Hb 129 g/L
Creatinine 120
eGFR 45

Looking through her notes her eGFR and creatinine before the operation were 90 and 60, respectively. I realised this was acute kidney injury (AKI), likely due to hypoperfusion of her kidneys. I remembered that there are some good guidelines available from the London AKI Network. Acute Kidney Injury A K I Perioperative Guidelines A K I Care Bundle

I looked at her drug chart to see if there were any medications which were making her blood pressure low and potentially her kidneys worse. She was on an ACE inhibitor called ramipril. I put a hold on this as for the time being as this would likely do more harm. She was also on ibuprofen for a painful knee. I stopped this as NSAIDs can also worsen kidney injury.

I asked the nurse for hourly observations, a strict fluid balance chart and wrote her up for 1 litre of IV fluid to continue over the next six hours. I returned to the ward after half an hour later and thankfully she looked much better and her blood pressure had picked up. By this time the medical SpR arrived on the ward – he went to review Mrs James and seemed happy with my management so far. I repeated a venous blood gas sample which showed her potassium has come down to 4.5 and her acidosis has improved. I ordered repeat U&Es for the morning and planned to make sure that when I handover to her regular ward team to let them know the events of the night.



The bleep went off again. It was 11pm and already my night shift covering the surgical wards was busy. I answered. It was a staff nurse from the orthopaedic ward asking me to come and see a lady she was worried about with a low blood pressure. I was just next door to the ward so went along straight away.

Mrs James was an 81 year old lady who had become more confused and unwell over the past few hours. The nurse told me her blood pressure (BP) had been dropping over the last three hours, along with her urine output in the urinary catheter. She had undergone an emergency operation on her left hip, a hemiarthroplasty earlier that morning for a broken neck of femur. I scanned her notes and saw she also had a history of hypertension and heart failure, though it was not clear how severe.

I approached Mrs James who opened her eyes to my voice and asked ‘Can you send me in to hospital’. She was disorientated, thinking she was at home. Her GCS was 13/15 (E=3 V=4 M=6). Her airway seemed clear, with normal respiratory rate 18 breathes per minute, saturations of 98% on room air and clear chest on auscultation. Her mouth mucous membranes looked dry – the nurse told me she didn’t fancy eating or drinking much at dinner as she felt ‘too tired’. Her hands were cool, capillary refill of 4 seconds which I thought seemed a bit long. I couldn’t see her JVP. I repeated her BP – it was 89/66mmHg and pulse rate was 106 which felt regular. Her pupils were normal size and reactive to my pen torch light – I thought this was good: I had once seen an older patient after a hip operation become opiate toxic, where the pupils went pin point after having too much morphine for pain. Jugular Venous Pressure Cardiovascular Basics Cardiovascular Reflexes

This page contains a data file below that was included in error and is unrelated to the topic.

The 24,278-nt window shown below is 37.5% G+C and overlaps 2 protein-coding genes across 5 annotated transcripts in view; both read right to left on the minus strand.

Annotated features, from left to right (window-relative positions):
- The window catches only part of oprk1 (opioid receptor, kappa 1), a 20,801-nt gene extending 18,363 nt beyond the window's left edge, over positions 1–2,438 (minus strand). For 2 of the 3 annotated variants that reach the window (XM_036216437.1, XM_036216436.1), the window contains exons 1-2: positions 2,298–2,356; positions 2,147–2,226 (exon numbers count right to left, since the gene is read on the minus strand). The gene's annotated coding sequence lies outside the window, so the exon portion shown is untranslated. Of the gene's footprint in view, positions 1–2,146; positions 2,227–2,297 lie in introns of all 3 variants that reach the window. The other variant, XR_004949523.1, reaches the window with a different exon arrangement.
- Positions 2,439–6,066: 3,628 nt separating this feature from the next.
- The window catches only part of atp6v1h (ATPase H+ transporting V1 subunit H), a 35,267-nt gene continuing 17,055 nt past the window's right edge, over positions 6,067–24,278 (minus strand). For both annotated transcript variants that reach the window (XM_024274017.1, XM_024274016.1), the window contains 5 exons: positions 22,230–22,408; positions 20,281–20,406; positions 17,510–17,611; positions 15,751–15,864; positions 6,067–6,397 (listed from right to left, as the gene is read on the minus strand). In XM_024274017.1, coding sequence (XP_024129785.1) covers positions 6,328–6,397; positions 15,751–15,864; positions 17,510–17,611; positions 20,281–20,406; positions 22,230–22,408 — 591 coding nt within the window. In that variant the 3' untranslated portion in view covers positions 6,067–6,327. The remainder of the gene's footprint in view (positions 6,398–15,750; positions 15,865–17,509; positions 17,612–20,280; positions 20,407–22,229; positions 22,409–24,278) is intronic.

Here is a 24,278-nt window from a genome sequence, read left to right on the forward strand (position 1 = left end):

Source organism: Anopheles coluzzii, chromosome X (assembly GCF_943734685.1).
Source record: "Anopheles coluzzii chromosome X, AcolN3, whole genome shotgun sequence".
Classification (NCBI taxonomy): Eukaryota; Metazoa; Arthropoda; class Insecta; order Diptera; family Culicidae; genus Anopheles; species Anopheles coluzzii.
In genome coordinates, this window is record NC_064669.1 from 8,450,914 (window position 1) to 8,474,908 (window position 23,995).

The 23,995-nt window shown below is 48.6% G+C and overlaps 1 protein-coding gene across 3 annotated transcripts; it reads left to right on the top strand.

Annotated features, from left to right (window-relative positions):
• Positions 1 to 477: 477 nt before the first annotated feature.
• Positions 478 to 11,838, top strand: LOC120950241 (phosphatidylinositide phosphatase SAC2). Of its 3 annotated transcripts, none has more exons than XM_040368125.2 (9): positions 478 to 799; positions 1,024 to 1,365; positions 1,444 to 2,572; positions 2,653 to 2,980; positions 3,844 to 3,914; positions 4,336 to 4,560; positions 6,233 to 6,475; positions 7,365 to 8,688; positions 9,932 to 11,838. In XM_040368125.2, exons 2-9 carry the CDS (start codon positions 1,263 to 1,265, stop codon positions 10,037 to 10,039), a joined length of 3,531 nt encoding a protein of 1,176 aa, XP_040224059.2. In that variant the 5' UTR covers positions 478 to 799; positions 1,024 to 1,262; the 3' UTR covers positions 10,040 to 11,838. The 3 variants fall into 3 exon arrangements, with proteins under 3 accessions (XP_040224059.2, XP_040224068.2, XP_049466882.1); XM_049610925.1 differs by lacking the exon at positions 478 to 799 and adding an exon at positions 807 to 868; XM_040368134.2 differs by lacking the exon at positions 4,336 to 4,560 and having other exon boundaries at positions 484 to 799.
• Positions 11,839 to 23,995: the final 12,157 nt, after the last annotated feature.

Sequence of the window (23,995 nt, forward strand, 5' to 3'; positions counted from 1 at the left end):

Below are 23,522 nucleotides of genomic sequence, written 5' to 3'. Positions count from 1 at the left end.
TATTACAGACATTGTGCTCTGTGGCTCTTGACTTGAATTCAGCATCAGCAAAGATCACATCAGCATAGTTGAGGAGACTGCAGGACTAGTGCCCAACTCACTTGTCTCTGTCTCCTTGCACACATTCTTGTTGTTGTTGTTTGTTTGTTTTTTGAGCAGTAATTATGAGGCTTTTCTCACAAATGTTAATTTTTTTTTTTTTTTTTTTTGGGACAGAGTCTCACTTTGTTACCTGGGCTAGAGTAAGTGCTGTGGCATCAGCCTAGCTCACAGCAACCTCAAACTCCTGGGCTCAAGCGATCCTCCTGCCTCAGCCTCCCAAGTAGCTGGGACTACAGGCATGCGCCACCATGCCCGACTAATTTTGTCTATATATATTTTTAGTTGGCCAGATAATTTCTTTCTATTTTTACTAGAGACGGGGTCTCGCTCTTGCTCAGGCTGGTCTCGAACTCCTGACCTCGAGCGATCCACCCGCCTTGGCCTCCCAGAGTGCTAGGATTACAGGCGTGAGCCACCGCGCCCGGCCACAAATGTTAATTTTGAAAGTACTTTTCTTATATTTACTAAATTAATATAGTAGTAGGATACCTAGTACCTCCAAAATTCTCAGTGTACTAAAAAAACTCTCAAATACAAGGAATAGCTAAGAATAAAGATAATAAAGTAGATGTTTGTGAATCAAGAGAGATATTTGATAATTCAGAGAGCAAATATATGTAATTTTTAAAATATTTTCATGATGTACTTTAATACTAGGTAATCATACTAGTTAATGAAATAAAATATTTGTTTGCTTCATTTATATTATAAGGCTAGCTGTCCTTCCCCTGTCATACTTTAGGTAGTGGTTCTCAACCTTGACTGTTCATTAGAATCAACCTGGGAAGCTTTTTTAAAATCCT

I was a bit worried. This lady was hypotensive and tachycardic; I could see her urine output was trailing; she was oliguric as only 15mls of dark urine had passed in the last hour. I thought she was probably hypovolaemic following her surgery, i.e. she may not have had much to eat or drink before and after the operation. I thought of whether there may have been some blood loss from the operation or if sepsis could also be making her blood pressure low. However thankfully her temperature was normal there were no obvious symptoms of infection and the leg wound looked clean with no bleeding or large bruising. I asked the nurse to send off a urine sample for culture anyway. Hypovolaemia Sepsis

I thought the priority was to get her blood pressure up. I inserted a large bore cannula into her antecubital fossa in her arm where I had thankfully found a large vein. My hands were shaking as I really wanted to make sure it went in - hypotensive patients can be difficult to cannulate because their veins aren’t full. I sent off bloods urgently including FBC and U&Es. I wondered how much fluid I should give. With her heart failure history (though I didn’t know how bad this was) I was worried about giving too much to cause fluid overload and pulmonary oedema. I decided to prescribe a fluid challenge of 500ml of 0.9% saline fluid over 15 minutes, as I had been reading about in the recent NICE guidelines on intravenous (IV) fluid therapy and asked the nurse to observe her urine output and the oxygen saturations. N I C E Fluid Management Guidelines N I C E Fluid Management Algorithms Fluid Challenge